Happy Friday! Where this year’s unsubstantiated and yet viral Halloween candy scare — that people are giving children THC-laced edibles — is a good reminder to get your best spooky haiku into us for our fabulous competition before the winner is picked. The deadline is approaching!
Since KHN was closed for most of the week, this is going to be a particularly breezy Breeze, but I still have some good highlights for you!
For the second consecutive year, premiums for the health law’s most popular plan dipped slightly. Health and Human Services Secretary Alex Azar — while making sure to get a dig in about how the health law is “still unaffordable for far too many” — attributed the price decrease to actions taken by President Donald Trump. That’s not quite the picture health experts paint: They say the drop is the marketplace correcting itself after the tumultuous first few years.
Meanwhile, Seema Verma, the head of the Centers for Medicare & Medicaid Services, dodged sharp questions from Democrats on the House Energy and Commerce Committee about the administration’s contingency plan if the health law is ruled unconstitutional. The title of the hearing where she was grilled — “Sabotage: The Trump Administration’s Attack on Health Care” — really set the tone of the day. The lawmakers touched on topics from “junk” insurance plans to Medicaid work requirements to coverage for preexisting conditions, only to be left frustrated with Verma’s answers.
If a tax on the middle class is really the third rail of left-leaning politics, what are the other options for paying for “Medicare for All”? Experts say that some of the more appealing options are raising payroll taxes (since employers will be saving a ton of money on workers’ benefits) or slashing military spending (but that in itself is a third-rail for many lawmakers).
From December 2017 to June 2019, more than a million children have fallen off Medicaid rolls. The administration said this is a success story, because in theory it could signal a stronger economy (with the parents moving off government aid to employer plans). But a look at the numbers suggests that, really, kids are just going without insurance after years of progress made toward universal coverage.
Suboxone — a medication meant to help treat addiction — is center stage in a major settlement made this week between two Ohio counties and drug companies accused of fueling the opioid epidemic. The companies have agreed to donate the drug to help fight the continuing crisis. But experts worry that might be a raw deal. The main barriers to treatment aren’t the cost of the drug, they said. And a one-size-fits-all approach really misses the mark on the actual pain points states have.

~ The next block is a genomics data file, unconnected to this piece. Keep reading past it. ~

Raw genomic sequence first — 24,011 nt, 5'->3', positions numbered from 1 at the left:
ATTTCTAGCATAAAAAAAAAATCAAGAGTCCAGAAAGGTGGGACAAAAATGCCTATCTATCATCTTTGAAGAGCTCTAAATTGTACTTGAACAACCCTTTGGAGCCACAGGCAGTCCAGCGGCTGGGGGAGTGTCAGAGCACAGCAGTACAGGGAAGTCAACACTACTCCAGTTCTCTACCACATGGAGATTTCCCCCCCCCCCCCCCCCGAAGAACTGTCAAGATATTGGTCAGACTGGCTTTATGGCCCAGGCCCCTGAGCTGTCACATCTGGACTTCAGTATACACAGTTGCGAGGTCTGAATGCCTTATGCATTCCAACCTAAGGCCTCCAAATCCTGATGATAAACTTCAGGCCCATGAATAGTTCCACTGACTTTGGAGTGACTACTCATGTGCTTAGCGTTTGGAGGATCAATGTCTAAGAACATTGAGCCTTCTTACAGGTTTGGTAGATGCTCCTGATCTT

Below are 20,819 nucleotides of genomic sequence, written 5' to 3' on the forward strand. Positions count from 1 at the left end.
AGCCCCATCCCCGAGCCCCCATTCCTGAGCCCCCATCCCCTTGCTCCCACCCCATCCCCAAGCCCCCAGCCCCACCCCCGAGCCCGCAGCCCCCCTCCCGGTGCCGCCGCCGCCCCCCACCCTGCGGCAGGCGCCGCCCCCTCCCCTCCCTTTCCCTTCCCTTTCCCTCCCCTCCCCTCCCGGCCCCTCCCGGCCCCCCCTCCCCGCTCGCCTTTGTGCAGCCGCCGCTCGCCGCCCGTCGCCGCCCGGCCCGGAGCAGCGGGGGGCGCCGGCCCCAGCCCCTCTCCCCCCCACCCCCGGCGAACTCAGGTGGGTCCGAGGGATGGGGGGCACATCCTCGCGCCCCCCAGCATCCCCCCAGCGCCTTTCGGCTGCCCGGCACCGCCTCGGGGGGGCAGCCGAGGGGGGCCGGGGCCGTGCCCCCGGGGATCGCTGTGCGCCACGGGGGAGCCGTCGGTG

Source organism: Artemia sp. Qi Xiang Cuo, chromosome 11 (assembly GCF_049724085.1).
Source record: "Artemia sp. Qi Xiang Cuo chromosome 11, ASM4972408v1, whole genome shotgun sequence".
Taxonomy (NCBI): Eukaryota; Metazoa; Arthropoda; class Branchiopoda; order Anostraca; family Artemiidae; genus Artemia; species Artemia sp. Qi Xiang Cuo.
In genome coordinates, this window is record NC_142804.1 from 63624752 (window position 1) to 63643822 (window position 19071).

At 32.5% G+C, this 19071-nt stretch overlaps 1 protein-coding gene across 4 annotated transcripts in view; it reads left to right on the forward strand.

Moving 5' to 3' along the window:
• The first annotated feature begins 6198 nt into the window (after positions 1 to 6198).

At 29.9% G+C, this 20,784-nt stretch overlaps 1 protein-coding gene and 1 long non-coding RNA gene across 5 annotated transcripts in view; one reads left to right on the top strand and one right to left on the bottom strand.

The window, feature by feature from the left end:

Biogen created lots of buzz and hype this week as it announced that it was resurrecting its Alzheimer’s drug that it says reduces the rate of a patient’s cognitive decline. But in a field where disappointment is the devastating norm rather than the exception, a lot of people are recommending the news be taken with the largest grain of salt possible.
Could North Carolina — one of the few remaining holdouts for Medicaid expansion — really be one of the most innovative states to watch when it comes to health care? Arguably so. The reason? Not only is it prioritizing value-based care and eliminating social detriments to good health, it’s doing it in a uniquely broad, collaborative and fast-paced way. Our friend and frequent “What the Health” guest Joanne Kenen takes a deep dive into what’s going on in the state.
The startling geographical disparities when it comes to abortion have no clearer example than Illinois and Missouri. A new Planned Parenthood clinic in Illinois will be one of the largest abortion clinics in the Midwest — and it’s only about 15 miles away from the border with Missouri, a state where the last remaining clinic is in danger of closing. Advocates say that living under the credible threat to Roe v. Wade, this kind of thinking is crucial. People can no longer think in states, it’s time to go regional, they say.
In the miscellaneous file for the week:
• We tend to think of things like algorithms as being above the frequent racial bias we see in the rest of the health care landscape, but we would be wrong in this case. A new study finds that a widely used product that predicts which patients will benefit from extra medical care dramatically underestimates the health needs of the sickest black patients, favoring white patients’ needs over theirs.
• Anyone who has kids in their lives knows very well that they are absolute sponges (especially when you slip and say a swear word!). This proves true with gender and racial norms too, of course. A new study found that by age 6, when asked to picture a “brilliant” person, many will name a white male.
• Wildfires aren’t a devastating anomaly. They happen frequently and every year now. So how are we going to adapt as humans in an environment that’s prone to burn? (The pictures on this story alone are worth checking it out!)
Have a great weekend! LET’S GO NATS!
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